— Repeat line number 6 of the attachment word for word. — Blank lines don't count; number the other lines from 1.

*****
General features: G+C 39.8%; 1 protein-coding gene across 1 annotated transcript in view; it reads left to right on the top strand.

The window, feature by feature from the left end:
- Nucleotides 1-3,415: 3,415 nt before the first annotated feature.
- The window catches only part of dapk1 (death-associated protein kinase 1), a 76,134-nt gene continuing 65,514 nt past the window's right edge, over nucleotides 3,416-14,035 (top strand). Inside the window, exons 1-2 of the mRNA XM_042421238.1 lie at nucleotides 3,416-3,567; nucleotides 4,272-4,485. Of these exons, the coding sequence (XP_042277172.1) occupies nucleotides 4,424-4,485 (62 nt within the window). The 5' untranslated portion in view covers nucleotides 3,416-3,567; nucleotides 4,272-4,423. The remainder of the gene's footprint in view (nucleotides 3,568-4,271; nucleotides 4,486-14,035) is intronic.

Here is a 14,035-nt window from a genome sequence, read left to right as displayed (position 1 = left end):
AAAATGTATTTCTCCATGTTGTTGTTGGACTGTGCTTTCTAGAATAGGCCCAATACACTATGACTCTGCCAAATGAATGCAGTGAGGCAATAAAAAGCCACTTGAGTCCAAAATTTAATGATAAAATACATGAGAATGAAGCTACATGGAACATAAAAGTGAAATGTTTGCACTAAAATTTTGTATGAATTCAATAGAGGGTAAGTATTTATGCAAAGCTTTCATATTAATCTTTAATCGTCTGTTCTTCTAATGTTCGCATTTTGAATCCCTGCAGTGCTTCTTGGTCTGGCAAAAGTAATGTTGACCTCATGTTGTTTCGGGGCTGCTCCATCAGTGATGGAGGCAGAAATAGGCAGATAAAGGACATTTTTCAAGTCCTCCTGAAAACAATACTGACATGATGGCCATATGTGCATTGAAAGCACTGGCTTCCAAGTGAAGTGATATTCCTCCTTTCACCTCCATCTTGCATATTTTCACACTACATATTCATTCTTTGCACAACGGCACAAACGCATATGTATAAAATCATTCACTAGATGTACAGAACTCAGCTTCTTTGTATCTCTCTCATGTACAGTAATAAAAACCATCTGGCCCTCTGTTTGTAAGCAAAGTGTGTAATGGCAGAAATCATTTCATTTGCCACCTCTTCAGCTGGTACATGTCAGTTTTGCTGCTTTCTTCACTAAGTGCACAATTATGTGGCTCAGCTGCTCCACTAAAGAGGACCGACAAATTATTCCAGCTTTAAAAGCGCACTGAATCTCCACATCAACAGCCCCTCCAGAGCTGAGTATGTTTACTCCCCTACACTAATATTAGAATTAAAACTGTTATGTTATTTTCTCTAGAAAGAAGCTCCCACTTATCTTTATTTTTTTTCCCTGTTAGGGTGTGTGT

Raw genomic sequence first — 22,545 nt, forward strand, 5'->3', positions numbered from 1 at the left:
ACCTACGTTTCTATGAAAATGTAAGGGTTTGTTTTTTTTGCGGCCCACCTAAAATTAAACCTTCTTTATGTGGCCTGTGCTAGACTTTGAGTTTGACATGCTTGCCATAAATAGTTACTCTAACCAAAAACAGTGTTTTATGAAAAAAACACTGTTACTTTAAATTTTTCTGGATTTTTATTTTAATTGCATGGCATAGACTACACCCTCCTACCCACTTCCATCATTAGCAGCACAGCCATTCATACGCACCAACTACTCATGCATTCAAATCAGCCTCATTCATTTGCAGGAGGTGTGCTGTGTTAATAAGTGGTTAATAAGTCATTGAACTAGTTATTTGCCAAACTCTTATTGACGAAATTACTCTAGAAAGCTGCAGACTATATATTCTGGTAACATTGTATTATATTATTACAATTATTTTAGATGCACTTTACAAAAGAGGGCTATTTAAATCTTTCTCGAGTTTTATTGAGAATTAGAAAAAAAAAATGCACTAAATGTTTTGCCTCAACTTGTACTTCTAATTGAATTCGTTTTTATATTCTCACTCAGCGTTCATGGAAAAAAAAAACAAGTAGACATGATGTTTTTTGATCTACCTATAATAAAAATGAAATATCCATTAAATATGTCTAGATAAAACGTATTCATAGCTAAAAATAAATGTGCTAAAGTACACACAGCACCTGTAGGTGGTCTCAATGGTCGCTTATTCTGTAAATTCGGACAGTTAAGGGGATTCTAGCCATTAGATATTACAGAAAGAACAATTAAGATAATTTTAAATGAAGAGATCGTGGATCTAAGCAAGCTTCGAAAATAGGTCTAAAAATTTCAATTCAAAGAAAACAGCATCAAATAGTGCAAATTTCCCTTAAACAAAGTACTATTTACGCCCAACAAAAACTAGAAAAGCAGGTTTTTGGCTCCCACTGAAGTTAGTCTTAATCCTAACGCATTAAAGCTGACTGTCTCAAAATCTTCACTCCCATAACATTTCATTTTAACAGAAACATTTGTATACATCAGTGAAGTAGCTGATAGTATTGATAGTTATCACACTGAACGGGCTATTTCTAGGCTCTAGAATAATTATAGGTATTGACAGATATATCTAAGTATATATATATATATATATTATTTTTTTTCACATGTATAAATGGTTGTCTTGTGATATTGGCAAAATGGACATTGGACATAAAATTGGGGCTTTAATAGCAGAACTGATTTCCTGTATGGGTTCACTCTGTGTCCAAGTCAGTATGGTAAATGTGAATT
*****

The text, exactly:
AAAATGTATTTCTCCATGTTGTTGTTGGACTGTGCTTTCTAGAATAGGCCCAATACACTATGACTCTGCCAAATGAATGCAGTGAGGCAATAAAAAGCCACTTGAGTCCAAAATTTAATGATAAAATACATGAGAATGAAGCTACATGGAACATAAAAGTGAAATGTTTGCACTAAAATTTTGTATGAATTCAATAGAGGGTAAGTATTTATGCAAAGCTTTCATATTAATCTTTAATCGTCTGTTCTTCTAATGTTCGCATTTTGAATCCCTGCAGTGCTTCTTGGTCTGGCAAAAGTAATGTTGACCTCATGTTGTTTCGGGGCTGCTCCATCAGTGATGGAGGCAGAAATAGGCAGATAAAGGACATTTTTCAAGTCCTCCTGAAAACAATACTGACATGATGGCCATATGTGCATTGAAAGCACTGGCTTCCAAGTGAAGTGATATTCCTCCTTTCACCTCCATCTTGCATATTTTCACACTACATATTCATTCTTTGCACAACGGCACAAACGCATATGTATAAAATCATTCACTAGATGTACAGAACTCAGCTTCTTTGTATCTCTCTCATGTACAGTAATAAAAACCATCTGGCCCTCTGTTTGTAAGCAAAGTGTGTAATGGCAGAAATCATTTCATTTGCCACCTCTTCAGCTGGTACATGTCAGTTTTGCTGCTTTCTTCACTAAGTGCACAATTATGTGGCTCAGCTGCTCCACTAAAGAGGACCGACAAATTATTCCAGCTTTAAAAGCGCACTGAATCTCCACATCAACAGCCCCTCCAGAGCTGAGTATGTTTACTCCCCTACACTAATATTAGAATTAAAACTGTTATGTTATTTTCTCTAGAAAGAAGCTCCCACTTATCTTTATTTTTTTTCCCTGTTAGGGTGTGTGT